• Anthony Volpe, 2B, Yankees – This time a year ago, Volpe was a top-five prospect in baseball, but for Fantasy purposes, he was a prospect with a pretty glaring flaw in his game: He hit .249 between Double-A and Triple-A in 2022. He cracked the Yankees Opening Day lineup and while he was a 20-20 player, the batting average crashed to .209, and his quality of contact metrics don't suggest that there was much bad luck there – his expected average was .230, which is better, but still a huge problem. The biggest problem is that Volpe was just hopelessly overmatched against everything but fastballs as a rookie; Volpe had a very solid .349 xwOBA against fastballs, but his .244 xwOBA against all non-fastballs, a 15th percentile mark. If Volpe wants to run more, he could make up for what he lacked as a hitter, but 24 steals just isn't enough to justify what is typically a 10th or 11th-round pick. There's very little difference between what Trevor Story has done in parts of two disastrous seasons with the Red Sox and what Volpe did as a rookie – except for about 70 picks in ADP. Volpe had better have had one heck of a swing change this offseason. 
  • Tommy Edman, OF, Cardinals – When Edman is healthy, he's giving you similar production to guys like Andres Gimenez and Kim who are going inside or around the top-100. He'd be a nice, lower-priced alternative to those types, except I'm really starting to worry about this wrist injury. He had surgery on his right wrist back in October, and was supposed to be ready for the start of Spring Training, but the latest update we've gotten is that he's still experiencing pain in that wrist and has not been able to swing a bat right handed. Edman isn't going to be ready for the start of the regular season at this point, and I'm wondering if he's going to be right at any point. Edman's ADP his dipped to 208.3 in NFC drafts over the past week, but even at that price, it might end up being a wasted pick.
  • Freddy Peralta, SP, Brewers – Even when things are going right for Peralta, he doesn't really give you an ace workload. In 13 starts after the All-Star break last season, a stretch which saw Peralta sport a 2.81 ERA, he averaged just 5.7 innings per start. Now, given his strikeout skills, you can still get near-ace level production from him in that regard, as you got last season when he struck out 210 batters. But he also has a history of arm issues, including three IL trips due to shoulder injuries, plus a lat injury in 2022 that cost him more than two months. Peralta has ace upside on a per-inning basis, but given workload and injury concerns, you'd like a bit more consistency from a top-20 SP price. He doesn't bring that to the table.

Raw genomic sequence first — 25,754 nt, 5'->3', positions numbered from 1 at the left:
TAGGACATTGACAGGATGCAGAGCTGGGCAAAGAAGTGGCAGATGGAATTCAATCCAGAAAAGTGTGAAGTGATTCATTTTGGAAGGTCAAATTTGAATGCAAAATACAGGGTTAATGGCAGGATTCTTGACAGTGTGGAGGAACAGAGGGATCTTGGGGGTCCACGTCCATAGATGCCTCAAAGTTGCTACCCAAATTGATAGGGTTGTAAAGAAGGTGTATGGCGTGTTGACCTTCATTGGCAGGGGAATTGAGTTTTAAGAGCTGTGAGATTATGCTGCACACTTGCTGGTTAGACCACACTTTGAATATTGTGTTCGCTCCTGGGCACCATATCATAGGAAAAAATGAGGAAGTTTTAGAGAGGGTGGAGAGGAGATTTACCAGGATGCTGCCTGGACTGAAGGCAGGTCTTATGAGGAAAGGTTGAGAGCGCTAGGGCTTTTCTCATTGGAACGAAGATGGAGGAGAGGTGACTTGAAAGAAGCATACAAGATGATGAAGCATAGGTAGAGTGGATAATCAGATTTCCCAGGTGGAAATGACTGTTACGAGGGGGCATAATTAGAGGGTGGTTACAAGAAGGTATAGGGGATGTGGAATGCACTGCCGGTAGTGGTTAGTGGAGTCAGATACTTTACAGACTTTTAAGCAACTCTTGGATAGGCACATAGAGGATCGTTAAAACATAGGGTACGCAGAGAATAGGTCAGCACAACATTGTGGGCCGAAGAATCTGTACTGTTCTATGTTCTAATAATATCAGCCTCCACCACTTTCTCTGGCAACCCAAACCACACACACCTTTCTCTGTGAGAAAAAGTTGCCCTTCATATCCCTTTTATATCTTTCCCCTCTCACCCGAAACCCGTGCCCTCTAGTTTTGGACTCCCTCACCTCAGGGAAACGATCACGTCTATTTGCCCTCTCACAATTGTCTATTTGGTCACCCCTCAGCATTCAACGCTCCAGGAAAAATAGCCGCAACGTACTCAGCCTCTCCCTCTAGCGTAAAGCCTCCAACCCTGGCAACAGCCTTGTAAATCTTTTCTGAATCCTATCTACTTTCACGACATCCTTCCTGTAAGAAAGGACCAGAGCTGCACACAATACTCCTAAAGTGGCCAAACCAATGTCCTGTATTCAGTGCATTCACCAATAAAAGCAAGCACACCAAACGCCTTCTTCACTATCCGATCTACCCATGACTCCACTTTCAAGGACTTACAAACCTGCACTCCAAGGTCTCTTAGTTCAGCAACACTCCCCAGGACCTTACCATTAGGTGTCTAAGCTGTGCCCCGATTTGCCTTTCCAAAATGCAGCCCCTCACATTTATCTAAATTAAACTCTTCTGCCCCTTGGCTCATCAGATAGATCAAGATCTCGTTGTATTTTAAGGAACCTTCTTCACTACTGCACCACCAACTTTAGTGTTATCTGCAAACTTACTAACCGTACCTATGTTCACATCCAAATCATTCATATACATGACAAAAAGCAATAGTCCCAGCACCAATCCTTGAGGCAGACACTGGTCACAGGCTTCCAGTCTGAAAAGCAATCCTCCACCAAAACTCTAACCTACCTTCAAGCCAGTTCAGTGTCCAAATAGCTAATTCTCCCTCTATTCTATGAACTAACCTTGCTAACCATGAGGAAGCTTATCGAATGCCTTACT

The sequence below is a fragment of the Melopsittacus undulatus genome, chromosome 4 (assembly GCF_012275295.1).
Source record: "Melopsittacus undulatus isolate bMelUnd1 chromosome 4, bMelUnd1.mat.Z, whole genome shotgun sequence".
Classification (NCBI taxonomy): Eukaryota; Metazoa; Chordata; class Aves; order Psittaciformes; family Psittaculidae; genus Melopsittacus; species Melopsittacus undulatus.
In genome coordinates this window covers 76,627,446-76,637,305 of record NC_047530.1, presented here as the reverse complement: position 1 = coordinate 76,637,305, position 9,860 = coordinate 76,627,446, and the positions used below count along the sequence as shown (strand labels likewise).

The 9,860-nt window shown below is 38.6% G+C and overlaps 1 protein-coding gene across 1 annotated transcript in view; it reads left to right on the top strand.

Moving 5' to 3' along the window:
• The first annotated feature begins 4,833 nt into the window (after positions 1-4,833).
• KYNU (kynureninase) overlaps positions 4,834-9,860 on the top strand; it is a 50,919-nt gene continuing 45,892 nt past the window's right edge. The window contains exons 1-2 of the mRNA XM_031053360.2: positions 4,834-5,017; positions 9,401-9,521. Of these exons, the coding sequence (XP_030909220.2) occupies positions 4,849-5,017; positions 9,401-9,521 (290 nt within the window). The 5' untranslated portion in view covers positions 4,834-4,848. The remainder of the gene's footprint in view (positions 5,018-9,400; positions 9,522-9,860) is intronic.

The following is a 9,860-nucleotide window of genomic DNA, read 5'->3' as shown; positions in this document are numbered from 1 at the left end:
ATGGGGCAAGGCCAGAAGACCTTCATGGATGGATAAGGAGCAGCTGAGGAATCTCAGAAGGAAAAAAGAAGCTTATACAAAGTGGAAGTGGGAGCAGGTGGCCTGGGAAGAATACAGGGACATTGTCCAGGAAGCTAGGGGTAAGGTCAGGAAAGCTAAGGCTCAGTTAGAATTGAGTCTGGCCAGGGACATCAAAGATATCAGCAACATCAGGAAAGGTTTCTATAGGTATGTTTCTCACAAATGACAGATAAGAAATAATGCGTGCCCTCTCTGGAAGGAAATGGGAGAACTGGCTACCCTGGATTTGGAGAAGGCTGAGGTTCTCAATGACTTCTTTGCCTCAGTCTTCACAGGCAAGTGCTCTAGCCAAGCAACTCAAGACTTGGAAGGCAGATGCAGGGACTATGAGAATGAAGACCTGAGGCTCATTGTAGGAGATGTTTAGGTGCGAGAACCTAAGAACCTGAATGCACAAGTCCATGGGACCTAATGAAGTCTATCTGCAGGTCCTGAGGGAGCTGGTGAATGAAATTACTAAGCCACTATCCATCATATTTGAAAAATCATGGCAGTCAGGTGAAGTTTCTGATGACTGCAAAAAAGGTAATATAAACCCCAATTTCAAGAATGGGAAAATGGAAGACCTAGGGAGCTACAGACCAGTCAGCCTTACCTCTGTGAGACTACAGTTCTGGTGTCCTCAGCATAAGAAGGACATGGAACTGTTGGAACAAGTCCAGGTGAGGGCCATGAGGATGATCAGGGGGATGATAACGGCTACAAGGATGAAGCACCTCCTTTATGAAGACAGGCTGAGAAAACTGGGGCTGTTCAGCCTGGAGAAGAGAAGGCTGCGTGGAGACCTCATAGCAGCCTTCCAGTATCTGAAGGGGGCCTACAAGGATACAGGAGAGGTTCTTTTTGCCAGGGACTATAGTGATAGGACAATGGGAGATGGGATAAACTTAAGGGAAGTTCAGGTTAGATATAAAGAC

• Carlos Rodon, SP, Yankees – You never want to overreact to spring results, especially for an established veteran like Rodon, who has no risk of losing a rotation spot if he pitches poorly. He's working on stuff this spring, including a new cutter, and it's easy to write off poor results in his first couple of spring outings … except that Rodon certainly has something to prove to us, right? His 2023 was an unmitigated disaster, as he struggled to a 6.84 ERA while giving up 15 homers in just 14 starts, and now he's opened spring giving up three homers in his first 5.2 innings. It's a miniscule sample size, but it's giving us no reason to believe Rodon has fixed the issue that plagued him even when he was healthy in 2023. Rodon's velocity was also down 2.1 mph in his most recent start, and I'm worried that trying to develop a cutter could make both his fastball and slider less effective if the pitches start to blend into one another. Maybe I'm worrying about nothing, but I went into camp excited about the potential for a bounceback from Rodon, but nothing I've seen so far has justified that excitement. Quite the opposite, in fact! 
  • Alexis Diaz, RP, Reds – Diaz has mostly made it work for him so far, sporting a 2.47 ERA in his first two seasons with the Reds. But there are some real red flags in his profile once you get beyond his (admittedly elite) strikeout rate. Among pitchers who have thrown at least 130 innings since the start of 2022, only two have a higher walk rate than Diaz's 12.8% rate, and only 16 have a lower flyball rate than Diaz's 46.5% mark. A flyball pitcher in the best home run park in the majors who walks more batters than just about any pitcher in baseball? Again, he's made it work for him so far, but it feels like Diaz is dancing on a knife's edge, and as we saw in the second half last season when he posted a 4.61 ERA and 1.43 WHIP, when things go wrong, they can go extremely wrong for him. Diaz is being drafted as the No. 9 closer right now, but I'd much rather have Paul Sewald, Andres Munoz or Evan Phillips, all of whom are going more than a round later on average.